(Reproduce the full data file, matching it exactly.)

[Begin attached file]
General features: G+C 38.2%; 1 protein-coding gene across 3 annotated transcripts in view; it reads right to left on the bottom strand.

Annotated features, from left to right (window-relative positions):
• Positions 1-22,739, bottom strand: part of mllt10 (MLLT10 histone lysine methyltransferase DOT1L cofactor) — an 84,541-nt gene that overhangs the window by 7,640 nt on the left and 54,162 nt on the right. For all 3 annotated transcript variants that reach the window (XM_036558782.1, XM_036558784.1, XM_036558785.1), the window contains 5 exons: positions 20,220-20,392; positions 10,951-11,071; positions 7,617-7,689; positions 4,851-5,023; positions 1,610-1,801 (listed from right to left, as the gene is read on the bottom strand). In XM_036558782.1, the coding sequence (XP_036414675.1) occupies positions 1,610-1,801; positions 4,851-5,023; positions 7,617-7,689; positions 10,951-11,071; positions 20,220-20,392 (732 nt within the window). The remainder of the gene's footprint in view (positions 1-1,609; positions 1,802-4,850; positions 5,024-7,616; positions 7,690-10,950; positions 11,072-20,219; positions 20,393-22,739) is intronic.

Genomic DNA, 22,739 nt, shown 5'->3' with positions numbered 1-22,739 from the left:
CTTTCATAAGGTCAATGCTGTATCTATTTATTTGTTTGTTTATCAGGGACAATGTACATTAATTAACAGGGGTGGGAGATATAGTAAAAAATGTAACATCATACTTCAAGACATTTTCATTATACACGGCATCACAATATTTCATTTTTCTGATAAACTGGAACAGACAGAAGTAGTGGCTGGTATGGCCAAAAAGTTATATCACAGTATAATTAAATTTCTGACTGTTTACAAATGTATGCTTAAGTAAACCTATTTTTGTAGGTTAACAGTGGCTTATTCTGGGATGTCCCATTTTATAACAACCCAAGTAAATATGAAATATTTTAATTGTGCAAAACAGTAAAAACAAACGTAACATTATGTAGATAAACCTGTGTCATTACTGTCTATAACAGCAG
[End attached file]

General features: G+C 38.2%; 1 protein-coding gene across 3 annotated transcripts in view; it reads right to left on the bottom strand.

Annotated features, from left to right (window-relative positions):
• Positions 1-22,739, bottom strand: part of mllt10 (MLLT10 histone lysine methyltransferase DOT1L cofactor) — an 84,541-nt gene that overhangs the window by 7,640 nt on the left and 54,162 nt on the right. For all 3 annotated transcript variants that reach the window (XM_036558782.1, XM_036558784.1, XM_036558785.1), the window contains 5 exons: positions 20,220-20,392; positions 10,951-11,071; positions 7,617-7,689; positions 4,851-5,023; positions 1,610-1,801 (listed from right to left, as the gene is read on the bottom strand). In XM_036558782.1, the coding sequence (XP_036414675.1) occupies positions 1,610-1,801; positions 4,851-5,023; positions 7,617-7,689; positions 10,951-11,071; positions 20,220-20,392 (732 nt within the window). The remainder of the gene's footprint in view (positions 1-1,609; positions 1,802-4,850; positions 5,024-7,616; positions 7,690-10,950; positions 11,072-20,219; positions 20,393-22,739) is intronic.

Genomic DNA, 22,739 nt, shown 5'->3' with positions numbered 1-22,739 from the left:
CTTTCATAAGGTCAATGCTGTATCTATTTATTTGTTTGTTTATCAGGGACAATGTACATTAATTAACAGGGGTGGGAGATATAGTAAAAAATGTAACATCATACTTCAAGACATTTTCATTATACACGGCATCACAATATTTCATTTTTCTGATAAACTGGAACAGACAGAAGTAGTGGCTGGTATGGCCAAAAAGTTATATCACAGTATAATTAAATTTCTGACTGTTTACAAATGTATGCTTAAGTAAACCTATTTTTGTAGGTTAACAGTGGCTTATTCTGGGATGTCCCATTTTATAACAACCCAAGTAAATATGAAATATTTTAATTGTGCAAAACAGTAAAAACAAACGTAACATTATGTAGATAAACCTGTGTCATTACTGTCTATAACAGCAG